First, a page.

Posted by K. Bylsma, Teacher at Sea, C-IMAGE , August 8, 2013. The original styrofoam cups came back up from 2300 meters at DSH09. Then, we sent styrofoam cups to 1450 meters at DWH.

How does the depth affect the styrofoam? Maybe it’s the water chemistry that is different and causing this effect.

Maybe we sabotaged the cups, ourselves ???

What do you know about water pressure? If you scuba dive, then you know a great deal. What do we truly understand about barometric pressure ? I located a couple of exercises for students to explore these concepts at the NOAA and USGS sites.

While we surface dwellers live at the bottom of an “ocean” of air, a vertical column of air is thinner than water and weighs less than a vertical column water. The weight of several hundred or several thousand feet of water pressing down is much greater than the weight of miles of air. Calculating the underwater pressure that results from those differences can mean the difference between life and death for divers, researchers and others whose work takes them beneath the greater weight of the “water column.”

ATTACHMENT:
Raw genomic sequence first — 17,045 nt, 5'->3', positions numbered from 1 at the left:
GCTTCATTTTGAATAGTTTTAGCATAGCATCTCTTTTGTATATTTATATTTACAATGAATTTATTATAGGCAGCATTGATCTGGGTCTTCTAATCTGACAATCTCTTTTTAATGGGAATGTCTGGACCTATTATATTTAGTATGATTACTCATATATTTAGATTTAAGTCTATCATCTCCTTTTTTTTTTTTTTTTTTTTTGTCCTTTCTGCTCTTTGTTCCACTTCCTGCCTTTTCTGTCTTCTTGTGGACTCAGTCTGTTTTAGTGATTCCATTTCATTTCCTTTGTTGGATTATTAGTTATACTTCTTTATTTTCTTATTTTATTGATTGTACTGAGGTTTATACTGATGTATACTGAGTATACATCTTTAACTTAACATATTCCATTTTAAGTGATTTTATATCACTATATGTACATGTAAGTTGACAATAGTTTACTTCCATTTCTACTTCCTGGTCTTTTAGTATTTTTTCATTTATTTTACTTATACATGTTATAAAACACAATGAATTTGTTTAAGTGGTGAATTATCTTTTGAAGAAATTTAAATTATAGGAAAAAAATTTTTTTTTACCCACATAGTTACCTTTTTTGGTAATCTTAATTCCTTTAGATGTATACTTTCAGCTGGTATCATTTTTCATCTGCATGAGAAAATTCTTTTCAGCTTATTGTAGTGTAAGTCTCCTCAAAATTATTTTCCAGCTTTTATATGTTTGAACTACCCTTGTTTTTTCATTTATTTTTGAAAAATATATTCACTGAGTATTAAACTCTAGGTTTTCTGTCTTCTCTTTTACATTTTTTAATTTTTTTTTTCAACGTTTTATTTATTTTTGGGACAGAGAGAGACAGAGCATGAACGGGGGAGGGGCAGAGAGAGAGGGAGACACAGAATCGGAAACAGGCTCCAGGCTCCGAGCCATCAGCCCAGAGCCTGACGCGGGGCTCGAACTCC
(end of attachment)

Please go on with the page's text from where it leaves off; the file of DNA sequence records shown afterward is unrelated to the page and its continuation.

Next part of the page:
1.Define the depth for which you wish to calculate the pressure. Determine whether the water is salt water or is it fresh water.

2. Multiply the depth in feet by 0.432 to calculate the underwater pressure in fresh water, in pounds per square inch (psi). If the depth of fresh water is 100 feet, then: 0.432 x 100 = 43.2 pounds per square inch.

3. Multiply the depth in feet by 0.445 to calculate the underwater pressure in salt water, in pounds per square inch. If the depth of fresh water is 100 feet, then: 0.445 x 100 = 44.5 pounds per square inch.